This Workshop will show how to work with hardfoam models and how to embellish them.
In this case I show how you can create a building with several floors out of two separate rooms. The finished building may not be perfect in architectural and stylistic matters but my request is to show how to work with the materials.
These are the items from Thomarillion and Ziterdes I used in this workshop:
And that's what I created:
Because I want to build a model with several floors out of two seperate rooms I have to cut the upper parts of the walls from one room.
It's done easily with a Cutter knife.
That's always the hardest part - the first cut into an expensive model.
Let's put the upper walls aside, I will need them later.
You can smooth the cuts with sandpaper.
I like to place a door in the lower floor. That could be easily done by glueing a doorhalf from Thomarillion onto a wall. But it looks much better if the door is embedded into the wall.
Mark the outline of the door with a pen onto the wall and cut vertically into this line.
Afterwards you can carve out the immersion.
I don't want to glue the floor of the second room ontop of the walls of the lower floor in its delivery form.
I think it will get too dark in the lower floor then. Furthermore I like to offer a possibility to interact between the several floors by creating some sort of gallery.
If there is still something left of the ugly overlap (see arrow) after cutting the opening of the gallery you can cut that off too.
Although the hardfoam is very stable you can use a ball-pen to create fractures or joints.
With a little pressure you can press the joints into cut surface.
I don't want to glue the model before painting but have to check from time to time if everything fits what I've created.
To fix the room without glueing you can use the tops of toothpicks.
Just cut off a top and make a hole into the wall. Then turn the top around and stuck it into that hole. Afterwards you can mak another hole into the adjacent wall.
Now I build the winding staircase from Ziterdes.
First I drill a hole into the center of each step. Now I can put a shashlik spit into these holes and the steps of my stair look like a fan.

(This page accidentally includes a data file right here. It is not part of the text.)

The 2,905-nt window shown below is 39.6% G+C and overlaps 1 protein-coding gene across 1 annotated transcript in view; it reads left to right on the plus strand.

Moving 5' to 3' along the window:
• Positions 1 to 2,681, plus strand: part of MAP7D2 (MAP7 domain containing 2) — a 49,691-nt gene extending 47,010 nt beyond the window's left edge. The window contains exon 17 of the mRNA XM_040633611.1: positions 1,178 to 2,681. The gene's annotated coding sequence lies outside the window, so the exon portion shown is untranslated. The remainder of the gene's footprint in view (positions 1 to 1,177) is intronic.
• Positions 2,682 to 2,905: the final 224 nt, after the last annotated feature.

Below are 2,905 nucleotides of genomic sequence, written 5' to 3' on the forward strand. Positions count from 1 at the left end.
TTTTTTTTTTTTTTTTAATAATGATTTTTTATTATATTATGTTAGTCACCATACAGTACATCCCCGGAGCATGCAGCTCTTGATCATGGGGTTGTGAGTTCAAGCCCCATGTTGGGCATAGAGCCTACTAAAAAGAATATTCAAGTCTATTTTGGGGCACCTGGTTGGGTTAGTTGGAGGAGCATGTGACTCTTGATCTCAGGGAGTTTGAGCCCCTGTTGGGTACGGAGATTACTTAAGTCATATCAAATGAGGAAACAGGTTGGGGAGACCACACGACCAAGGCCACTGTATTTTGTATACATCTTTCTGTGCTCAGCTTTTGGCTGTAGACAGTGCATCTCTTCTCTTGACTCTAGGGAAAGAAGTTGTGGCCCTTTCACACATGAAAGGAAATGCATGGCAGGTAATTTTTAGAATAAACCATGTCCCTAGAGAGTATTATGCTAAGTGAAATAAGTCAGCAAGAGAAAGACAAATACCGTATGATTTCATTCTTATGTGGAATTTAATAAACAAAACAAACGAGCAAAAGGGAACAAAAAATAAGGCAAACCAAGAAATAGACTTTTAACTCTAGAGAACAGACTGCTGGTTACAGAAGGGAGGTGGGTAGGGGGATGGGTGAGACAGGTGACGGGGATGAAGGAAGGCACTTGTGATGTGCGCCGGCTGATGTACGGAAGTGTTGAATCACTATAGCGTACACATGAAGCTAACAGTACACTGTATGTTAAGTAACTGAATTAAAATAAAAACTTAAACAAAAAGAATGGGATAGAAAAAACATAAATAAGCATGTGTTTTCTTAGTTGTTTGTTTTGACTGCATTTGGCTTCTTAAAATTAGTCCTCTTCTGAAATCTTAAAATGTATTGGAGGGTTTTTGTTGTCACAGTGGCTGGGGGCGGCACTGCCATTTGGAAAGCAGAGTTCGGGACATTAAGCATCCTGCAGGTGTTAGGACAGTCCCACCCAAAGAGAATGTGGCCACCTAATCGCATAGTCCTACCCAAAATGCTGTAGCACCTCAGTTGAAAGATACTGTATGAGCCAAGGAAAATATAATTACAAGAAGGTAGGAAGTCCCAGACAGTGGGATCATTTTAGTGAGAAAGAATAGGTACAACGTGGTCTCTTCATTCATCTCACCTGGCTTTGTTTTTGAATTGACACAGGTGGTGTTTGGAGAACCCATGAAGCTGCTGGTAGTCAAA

It's much easier that way to check the angle for each step and to decide how far the stair should wind.
After choosing a three quater winding I fixed the undermost step with a clip and glued all other steps in the same angle upon one another.
Due to the factthat those steps are cast by hand there may be overcastings (see arrow).
You would better grind them away to be sure that your stair don't become askew.
After glueing the last step you can cut off the rest of the shashlik spit.
You may glue the staircase between the floors.
But I want to show another way...
I like to let the stair come out of the lower room and reach the upper floor from the front.
In that case I have to remove parts of the side wall of the lower room. In little steps I cut of pieces of that wall until the staircase is in the position I wanted it to be.
The floor is thicker than the steps of the stair so I have to create a little transition.
As shown before I create the joints with a ball-pen.
I can place the gothic windows from Thomarillion in the same way I placed the door a floor below.
You can smooth the immersion with sandpaper.
It's easy to find some pictures of church windows in the web. Print them and make them suitable for your window if you like.
In this step I construct the wooden gallery from Ziterdes and its staircase. Release the parts carefully from the frame with a cutterknife and gkue the parts together. I guess the few number of parts are self-explanatory.
To make the uppermost floor complete I use the cut off walls from the undermost floor.
Of course you could use a piece of styrodur to create this section but in that case you have to try to make the bricks look like the rest of the room. Furthermore I want to use as much as possible from the diorama room models.
In this floor I also want to have a big double winged door.
I cut off those parts of the walls I don't need until the door fits in.
Take care that the intersection between backwall and sidewall are in the correct position.
I close the gap between the walls with the cut off bricks.
Smart cutting (and turning) will leave only two bricks with a wrong joint (see arrows).
You could easily close them with putty or plaster. But I have another idea...
I cover the wrong joints with a statue. The pedestal was also made out of cut offs.
Because of the windowframe in the wall I had to place the door higher than the floor of the gallery. But cutterknife and ball-pen will create another little stair...
This picture shows the model fixed with toothpicks, right before I paint all of the parts (I glue it after the paintjob):
And here are some pictures of the finished model:
Some pictures of the gothic windows:
Here you can see stair and pedestaln:
The last pictures show the modell with furniture:
We wish you a lot of fun with constructing and painting.